If a couple marrying under SMA did not want their details to be made public, they could not be compelled to do so. (AFP)
If a couple marrying under SMA did not want their details to be made public, they could not be compelled to do so. (AFP)

The Allahabad High Court stands up for personal liberty

The judgment of the Allahabad High Court represents an important judicial pushback against the dominant ideology of State interference in questions of marriage, including by empowering social and vigilante groups.
By Gautam Bhatia
UPDATED ON JAN 26, 2021 06:17 AM IST

Indian laws — and the Indian State — have a long history of unwarranted interference in the private lives of individuals. One of the most egregious examples of this is the Special Marriage Act (SMA). It requires couples to notify marriage officers one month in advance of their marriage, and for marriage officers to publicise such a notification. SMA also allows for any person to “object” to the marriage on the basis that it (allegedly) violates provisions of the Act. It has been seen — repeatedly — that these provisions have allowed hostile families, as well as other groups, to interfere with the decision of individuals to marry, and pressure, browbeat, and coerce them to change their minds. This has been especially true of inter-faith marriages.

The basic issue is straightforward. If two individuals have taken the deeply personal — and intimate — decision to marry each other, it is not for anyone else — and especially not for vigilante groups — to interfere with that choice. But it is precisely this kind of extra-legal interference that is facilitated, and indeed, encouraged, by laws with reporting requirements of this kind.

However, in this context, a recent judgment of the Allahabad High Court, in Safiya Sultana v State of UP, assumes great significance. It was specifically contended in the case that because of ongoing issues surrounding the implementation of the Uttar Pradesh Prohibition of Unlawful Conversions Ordinance (popularly known as the “love jihad law”), the provisions of SMA required authoritative interpretation.

Justice Vivek Chaudhary observed that as SMA had been passed in 1954, it was important for the court to examine whether the social and legal landscape had changed in the intervening years. Relying on a Law Commission Report that had observed that SMA’s notice requirement led to “high handed or unwarranted interference”, which often took the form of social boycotts and harassment, and on numerous Supreme Court judgments that had emphasised the importance of individual autonomy and privacy in questions of marriage, he held that it was clear that the Constitution mandated “personal liberty and privacy to be fundamental rights including within their sphere right to choose partner without interference from State, family or society”.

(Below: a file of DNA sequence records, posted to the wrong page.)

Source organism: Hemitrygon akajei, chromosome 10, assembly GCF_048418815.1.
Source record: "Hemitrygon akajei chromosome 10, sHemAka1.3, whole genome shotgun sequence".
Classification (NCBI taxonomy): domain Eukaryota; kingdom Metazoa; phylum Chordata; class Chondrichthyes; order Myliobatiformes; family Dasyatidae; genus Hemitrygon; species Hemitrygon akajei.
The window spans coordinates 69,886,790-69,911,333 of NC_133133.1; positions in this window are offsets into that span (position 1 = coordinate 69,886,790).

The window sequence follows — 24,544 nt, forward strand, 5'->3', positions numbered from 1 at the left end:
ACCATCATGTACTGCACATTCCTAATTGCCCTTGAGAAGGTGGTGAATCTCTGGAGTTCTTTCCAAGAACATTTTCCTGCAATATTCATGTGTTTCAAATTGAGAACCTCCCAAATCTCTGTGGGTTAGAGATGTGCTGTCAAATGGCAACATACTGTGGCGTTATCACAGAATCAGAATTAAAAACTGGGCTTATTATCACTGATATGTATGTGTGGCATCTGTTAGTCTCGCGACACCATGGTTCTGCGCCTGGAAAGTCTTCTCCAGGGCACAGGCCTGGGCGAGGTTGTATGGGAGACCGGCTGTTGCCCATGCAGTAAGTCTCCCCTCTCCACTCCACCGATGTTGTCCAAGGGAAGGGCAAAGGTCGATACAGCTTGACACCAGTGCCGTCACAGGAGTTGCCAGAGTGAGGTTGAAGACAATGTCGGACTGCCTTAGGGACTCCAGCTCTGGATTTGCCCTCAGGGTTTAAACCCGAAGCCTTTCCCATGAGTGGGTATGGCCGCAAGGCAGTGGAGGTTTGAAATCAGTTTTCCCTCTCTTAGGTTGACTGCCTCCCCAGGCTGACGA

In this context, given the social interference that was facilitated and sanctioned by the notice requirements of SMA, Justice Chaudhary held that those requirements would have to be read as voluntary, not mandatory. In other words, if a couple marrying under SMA did not want their details to be made public, they could not be compelled to do so.

As a significant number of marriages under SMA are inter-faith, the impact of this judgment cannot be understated.

The judgment of the Allahabad High Court represents an important judicial pushback against the dominant ideology of State interference in questions of marriage, including by empowering social and vigilante groups.

SMA’s notice requirements, of course, are not new. As the court observed, they were present at the very beginning, when the original SMA was introduced in 1872. However, arguably, it is these notice requirements that have formed the baseline of further intrusions (the infamous “love jihad” ordinance also has a similar notice requirement, and indeed, goes further by empowering the police to investigate into the “genuineness” of a religious conversion).

What is most important is what they signify — notice and reporting requirements convey a message to the world that decisions of the most intimate character are not for the individual to make, but must be ratified by society (which, in practical terms, means the dominant members of society). In practice, they leave individuals and couples with a stark choice — face the possibility of social persecution and violence, or give up your freedoms. These are not choices that a constitutional democracy should be asking its citizens to make.

Gautam Bhatia is a Delhi-based advocate The views expressed are personal

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